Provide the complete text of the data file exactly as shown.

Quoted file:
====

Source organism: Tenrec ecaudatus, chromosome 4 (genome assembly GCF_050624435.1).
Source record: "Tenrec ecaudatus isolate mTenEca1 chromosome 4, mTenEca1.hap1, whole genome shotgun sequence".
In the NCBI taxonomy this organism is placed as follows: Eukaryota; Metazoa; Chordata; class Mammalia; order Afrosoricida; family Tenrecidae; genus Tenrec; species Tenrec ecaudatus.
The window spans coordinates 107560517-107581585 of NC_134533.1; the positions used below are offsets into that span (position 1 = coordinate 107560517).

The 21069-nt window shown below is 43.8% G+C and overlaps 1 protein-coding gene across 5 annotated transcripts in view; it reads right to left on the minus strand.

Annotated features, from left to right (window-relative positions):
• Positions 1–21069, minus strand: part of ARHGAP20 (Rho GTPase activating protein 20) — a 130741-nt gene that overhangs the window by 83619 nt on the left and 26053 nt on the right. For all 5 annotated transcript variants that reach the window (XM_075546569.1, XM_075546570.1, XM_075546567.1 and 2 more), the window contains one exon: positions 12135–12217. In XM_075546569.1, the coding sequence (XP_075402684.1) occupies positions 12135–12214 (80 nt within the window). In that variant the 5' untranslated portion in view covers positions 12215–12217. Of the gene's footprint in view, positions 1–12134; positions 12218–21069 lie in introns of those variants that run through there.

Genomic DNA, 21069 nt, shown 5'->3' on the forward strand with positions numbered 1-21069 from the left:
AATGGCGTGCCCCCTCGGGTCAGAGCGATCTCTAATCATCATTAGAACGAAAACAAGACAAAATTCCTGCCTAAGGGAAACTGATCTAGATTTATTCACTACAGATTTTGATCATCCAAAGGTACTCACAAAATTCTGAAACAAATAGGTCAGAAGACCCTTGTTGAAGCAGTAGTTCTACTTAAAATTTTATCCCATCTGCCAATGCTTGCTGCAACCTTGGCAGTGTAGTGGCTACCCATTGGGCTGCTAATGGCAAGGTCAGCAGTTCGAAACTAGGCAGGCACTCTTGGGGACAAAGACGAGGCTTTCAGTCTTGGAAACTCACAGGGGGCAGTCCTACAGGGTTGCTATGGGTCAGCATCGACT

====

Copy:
Source organism: Tenrec ecaudatus, chromosome 4 (genome assembly GCF_050624435.1).
Source record: "Tenrec ecaudatus isolate mTenEca1 chromosome 4, mTenEca1.hap1, whole genome shotgun sequence".
In the NCBI taxonomy this organism is placed as follows: Eukaryota; Metazoa; Chordata; class Mammalia; order Afrosoricida; family Tenrecidae; genus Tenrec; species Tenrec ecaudatus.
The window spans coordinates 107560517-107581585 of NC_134533.1; the positions used below are offsets into that span (position 1 = coordinate 107560517).

The 21069-nt window shown below is 43.8% G+C and overlaps 1 protein-coding gene across 5 annotated transcripts in view; it reads right to left on the minus strand.

Annotated features, from left to right (window-relative positions):
• Positions 1–21069, minus strand: part of ARHGAP20 (Rho GTPase activating protein 20) — a 130741-nt gene that overhangs the window by 83619 nt on the left and 26053 nt on the right. For all 5 annotated transcript variants that reach the window (XM_075546569.1, XM_075546570.1, XM_075546567.1 and 2 more), the window contains one exon: positions 12135–12217. In XM_075546569.1, the coding sequence (XP_075402684.1) occupies positions 12135–12214 (80 nt within the window). In that variant the 5' untranslated portion in view covers positions 12215–12217. Of the gene's footprint in view, positions 1–12134; positions 12218–21069 lie in introns of those variants that run through there.

Genomic DNA, 21069 nt, shown 5'->3' on the forward strand with positions numbered 1-21069 from the left:
AATGGCGTGCCCCCTCGGGTCAGAGCGATCTCTAATCATCATTAGAACGAAAACAAGACAAAATTCCTGCCTAAGGGAAACTGATCTAGATTTATTCACTACAGATTTTGATCATCCAAAGGTACTCACAAAATTCTGAAACAAATAGGTCAGAAGACCCTTGTTGAAGCAGTAGTTCTACTTAAAATTTTATCCCATCTGCCAATGCTTGCTGCAACCTTGGCAGTGTAGTGGCTACCCATTGGGCTGCTAATGGCAAGGTCAGCAGTTCGAAACTAGGCAGGCACTCTTGGGGACAAAGACGAGGCTTTCAGTCTTGGAAACTCACAGGGGGCAGTCCTACAGGGTTGCTATGGGTCAGCATCGACT